It is important to mention that Chile is the ninth most unequal OECD country in the world, where the 10% of the population with the most resources has an income 27 times higher than the 10% most vulnerable in the country, as a result of public policies that allow for a high degree of privatization of basic services, observing important socio-economic gaps that impact the quality of life, these being more visible in the public and private provision of health services, housing, work, security and education .
With regard to the differences between private and public education, it has been noted that the country's most vulnerable student population tends to begin and complete their studies in public educational establishments, whose quality is not comparable to that received by students enrolled in private schools, given the differences in the investment of resources for stimulating learning. Consequently, the socio-economic capacity of families tends to determine the quality of education that their children will receive, in addition to the learning challenges and the magnitude or types of psychosocial problems that they must address .
Chile belongs to the 10% of nations worldwide that do not constitutionally recognize education as a universal right, empowering the market to arbitrate the distribution of resources and the quality of educational training for Chilean children and adolescents according to their social and economic realities, delegating to the most vulnerable families the responsibility of providing quality learning to their children, given that public educational establishments do not have sufficient and necessary resources to do so, promoting profound inequalities that in the long term impede social mobility and determine as permanently probable the condition of vulnerability in families and the low expectations of educational growth or development in their children .
Among the main limitations of this study is the fact that the students’ reading comprehension levels turned out to be a difficulty for the execution of practical indications and instructions regarding the questionnaires. Further, the resistance of educational institutions to collaborate with the study precluded the attainment of a larger sample.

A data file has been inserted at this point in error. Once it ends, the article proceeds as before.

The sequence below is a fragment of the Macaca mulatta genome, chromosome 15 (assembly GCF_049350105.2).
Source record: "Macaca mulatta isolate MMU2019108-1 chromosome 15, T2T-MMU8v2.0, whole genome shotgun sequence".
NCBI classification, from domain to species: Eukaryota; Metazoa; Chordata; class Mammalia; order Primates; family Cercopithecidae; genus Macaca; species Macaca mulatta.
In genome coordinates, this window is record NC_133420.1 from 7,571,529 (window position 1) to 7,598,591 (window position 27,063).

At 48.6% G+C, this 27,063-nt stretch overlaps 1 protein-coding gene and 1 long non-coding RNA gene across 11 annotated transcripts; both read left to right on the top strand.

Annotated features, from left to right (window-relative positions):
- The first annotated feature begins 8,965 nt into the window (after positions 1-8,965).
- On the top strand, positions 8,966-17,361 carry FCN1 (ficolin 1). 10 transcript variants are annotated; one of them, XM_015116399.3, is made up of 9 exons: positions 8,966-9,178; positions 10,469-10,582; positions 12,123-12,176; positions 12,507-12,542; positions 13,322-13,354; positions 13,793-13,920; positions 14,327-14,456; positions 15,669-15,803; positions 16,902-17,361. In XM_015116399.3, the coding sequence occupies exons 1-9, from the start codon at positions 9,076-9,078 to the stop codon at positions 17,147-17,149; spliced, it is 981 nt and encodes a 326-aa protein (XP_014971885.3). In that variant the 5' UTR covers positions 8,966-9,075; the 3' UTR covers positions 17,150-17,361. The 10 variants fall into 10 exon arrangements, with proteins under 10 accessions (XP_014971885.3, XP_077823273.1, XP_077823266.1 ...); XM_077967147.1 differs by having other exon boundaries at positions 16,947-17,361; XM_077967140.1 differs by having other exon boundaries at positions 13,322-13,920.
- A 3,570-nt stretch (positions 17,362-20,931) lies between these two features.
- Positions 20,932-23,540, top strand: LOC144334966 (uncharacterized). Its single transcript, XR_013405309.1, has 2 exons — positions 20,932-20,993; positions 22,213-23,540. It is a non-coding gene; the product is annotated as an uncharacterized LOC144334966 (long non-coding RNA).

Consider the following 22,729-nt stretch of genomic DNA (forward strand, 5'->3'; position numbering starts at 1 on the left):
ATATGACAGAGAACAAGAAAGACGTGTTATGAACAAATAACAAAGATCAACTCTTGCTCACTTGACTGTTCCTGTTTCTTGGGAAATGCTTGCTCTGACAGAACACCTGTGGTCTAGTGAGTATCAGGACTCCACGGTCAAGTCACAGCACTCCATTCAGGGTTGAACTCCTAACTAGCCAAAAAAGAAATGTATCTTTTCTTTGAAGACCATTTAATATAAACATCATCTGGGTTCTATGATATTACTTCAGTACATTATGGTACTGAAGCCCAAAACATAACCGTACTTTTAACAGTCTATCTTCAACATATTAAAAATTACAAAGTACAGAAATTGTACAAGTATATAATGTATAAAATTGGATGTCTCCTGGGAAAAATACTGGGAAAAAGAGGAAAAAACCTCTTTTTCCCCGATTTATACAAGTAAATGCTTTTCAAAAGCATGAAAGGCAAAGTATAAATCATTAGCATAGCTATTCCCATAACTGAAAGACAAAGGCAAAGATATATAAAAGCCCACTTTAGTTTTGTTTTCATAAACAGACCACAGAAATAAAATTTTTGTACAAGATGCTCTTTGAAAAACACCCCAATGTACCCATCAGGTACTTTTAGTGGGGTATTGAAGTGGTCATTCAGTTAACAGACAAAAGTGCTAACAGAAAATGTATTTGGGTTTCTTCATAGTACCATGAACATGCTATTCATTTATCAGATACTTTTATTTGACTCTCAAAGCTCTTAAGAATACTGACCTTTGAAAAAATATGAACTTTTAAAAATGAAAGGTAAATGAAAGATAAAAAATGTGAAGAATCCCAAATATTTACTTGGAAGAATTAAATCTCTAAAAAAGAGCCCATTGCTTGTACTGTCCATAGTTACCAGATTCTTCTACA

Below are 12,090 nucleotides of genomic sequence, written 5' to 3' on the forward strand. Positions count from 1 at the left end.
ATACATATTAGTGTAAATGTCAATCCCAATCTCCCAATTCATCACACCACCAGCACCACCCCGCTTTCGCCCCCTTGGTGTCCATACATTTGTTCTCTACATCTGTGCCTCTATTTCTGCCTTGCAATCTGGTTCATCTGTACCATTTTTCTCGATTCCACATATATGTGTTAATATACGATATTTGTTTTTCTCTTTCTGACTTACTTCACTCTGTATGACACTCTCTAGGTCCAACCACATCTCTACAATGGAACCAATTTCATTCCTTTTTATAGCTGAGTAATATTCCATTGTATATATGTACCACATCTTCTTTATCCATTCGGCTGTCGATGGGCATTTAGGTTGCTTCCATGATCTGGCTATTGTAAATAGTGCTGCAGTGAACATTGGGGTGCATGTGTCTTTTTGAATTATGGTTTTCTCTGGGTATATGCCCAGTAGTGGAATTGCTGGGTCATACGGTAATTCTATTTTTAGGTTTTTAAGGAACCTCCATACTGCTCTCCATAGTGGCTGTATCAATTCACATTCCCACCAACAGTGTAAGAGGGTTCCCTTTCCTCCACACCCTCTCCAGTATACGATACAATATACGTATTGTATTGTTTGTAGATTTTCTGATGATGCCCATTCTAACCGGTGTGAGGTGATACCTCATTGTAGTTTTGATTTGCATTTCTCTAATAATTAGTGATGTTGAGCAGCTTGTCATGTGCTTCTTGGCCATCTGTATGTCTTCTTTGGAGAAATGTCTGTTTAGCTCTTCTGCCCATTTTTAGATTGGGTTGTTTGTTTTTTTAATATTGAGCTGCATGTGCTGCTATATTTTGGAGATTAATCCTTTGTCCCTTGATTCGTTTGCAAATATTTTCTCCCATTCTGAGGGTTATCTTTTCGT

It is important to consider that this research used only self-reports as a means of collecting information regarding students' emotional and behavioral problems, as well as other studies aimed at exploring or analyzing psychological problems in childhood or adolescence and their relationship with family climate, attachment, stress from traumatic experiences and learning difficulties, among others [51-53], this being a limitation that makes it impossible to know the impressions of parents or teachers about the mental health of their children or students. Consequently, this study cannot compare which characteristics, dynamics or modalities should be considered in an intervention or training plan to address mental health problems in children and adolescents that includes both actions in educational and family contexts.
Future studies should consider the design and evaluation of psychosocial interventions aimed at strengthening emotional regulation and self-esteem in school settings, along with exploring and analyzing potential differences between subgroups, especially the most vulnerable (such as immigrants, indigenous peoples, and all those within each educational establishment who present some type of symptomatology), in an attempt to ensure plans of action are available to assist in the care of these children and adolescents.